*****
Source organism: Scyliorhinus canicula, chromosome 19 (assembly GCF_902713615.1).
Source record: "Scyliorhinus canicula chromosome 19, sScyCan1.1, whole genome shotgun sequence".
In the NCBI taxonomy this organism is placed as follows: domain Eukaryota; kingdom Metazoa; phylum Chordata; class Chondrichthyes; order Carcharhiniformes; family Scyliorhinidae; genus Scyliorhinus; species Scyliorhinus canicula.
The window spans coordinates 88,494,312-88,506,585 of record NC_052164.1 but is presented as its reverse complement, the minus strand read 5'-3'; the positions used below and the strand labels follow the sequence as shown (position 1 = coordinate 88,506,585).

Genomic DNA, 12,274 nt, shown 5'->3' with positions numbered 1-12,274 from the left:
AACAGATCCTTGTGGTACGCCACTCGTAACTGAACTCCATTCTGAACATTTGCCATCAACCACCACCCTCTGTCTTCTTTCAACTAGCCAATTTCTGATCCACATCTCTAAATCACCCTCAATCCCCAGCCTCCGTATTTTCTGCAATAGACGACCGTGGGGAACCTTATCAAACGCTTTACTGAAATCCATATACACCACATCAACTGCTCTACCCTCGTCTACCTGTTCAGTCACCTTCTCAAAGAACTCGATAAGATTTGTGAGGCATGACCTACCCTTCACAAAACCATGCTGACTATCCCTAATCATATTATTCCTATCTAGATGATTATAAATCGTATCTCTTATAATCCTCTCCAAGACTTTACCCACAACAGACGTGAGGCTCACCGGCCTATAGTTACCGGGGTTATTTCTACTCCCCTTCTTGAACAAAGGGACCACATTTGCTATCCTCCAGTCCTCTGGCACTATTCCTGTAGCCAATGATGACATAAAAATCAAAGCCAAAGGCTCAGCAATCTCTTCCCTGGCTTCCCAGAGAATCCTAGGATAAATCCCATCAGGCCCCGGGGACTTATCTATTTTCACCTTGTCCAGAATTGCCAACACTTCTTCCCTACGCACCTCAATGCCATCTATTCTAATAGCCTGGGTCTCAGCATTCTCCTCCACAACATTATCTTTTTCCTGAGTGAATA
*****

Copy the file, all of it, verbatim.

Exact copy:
Source organism: Scyliorhinus canicula, chromosome 19 (assembly GCF_902713615.1).
Source record: "Scyliorhinus canicula chromosome 19, sScyCan1.1, whole genome shotgun sequence".
In the NCBI taxonomy this organism is placed as follows: domain Eukaryota; kingdom Metazoa; phylum Chordata; class Chondrichthyes; order Carcharhiniformes; family Scyliorhinidae; genus Scyliorhinus; species Scyliorhinus canicula.
The window spans coordinates 88,494,312-88,506,585 of record NC_052164.1 but is presented as its reverse complement, the minus strand read 5'-3'; the positions used below and the strand labels follow the sequence as shown (position 1 = coordinate 88,506,585).

Genomic DNA, 12,274 nt, shown 5'->3' with positions numbered 1-12,274 from the left:
AACAGATCCTTGTGGTACGCCACTCGTAACTGAACTCCATTCTGAACATTTGCCATCAACCACCACCCTCTGTCTTCTTTCAACTAGCCAATTTCTGATCCACATCTCTAAATCACCCTCAATCCCCAGCCTCCGTATTTTCTGCAATAGACGACCGTGGGGAACCTTATCAAACGCTTTACTGAAATCCATATACACCACATCAACTGCTCTACCCTCGTCTACCTGTTCAGTCACCTTCTCAAAGAACTCGATAAGATTTGTGAGGCATGACCTACCCTTCACAAAACCATGCTGACTATCCCTAATCATATTATTCCTATCTAGATGATTATAAATCGTATCTCTTATAATCCTCTCCAAGACTTTACCCACAACAGACGTGAGGCTCACCGGCCTATAGTTACCGGGGTTATTTCTACTCCCCTTCTTGAACAAAGGGACCACATTTGCTATCCTCCAGTCCTCTGGCACTATTCCTGTAGCCAATGATGACATAAAAATCAAAGCCAAAGGCTCAGCAATCTCTTCCCTGGCTTCCCAGAGAATCCTAGGATAAATCCCATCAGGCCCCGGGGACTTATCTATTTTCACCTTGTCCAGAATTGCCAACACTTCTTCCCTACGCACCTCAATGCCATCTATTCTAATAGCCTGGGTCTCAGCATTCTCCTCCACAACATTATCTTTTTCCTGAGTGAATA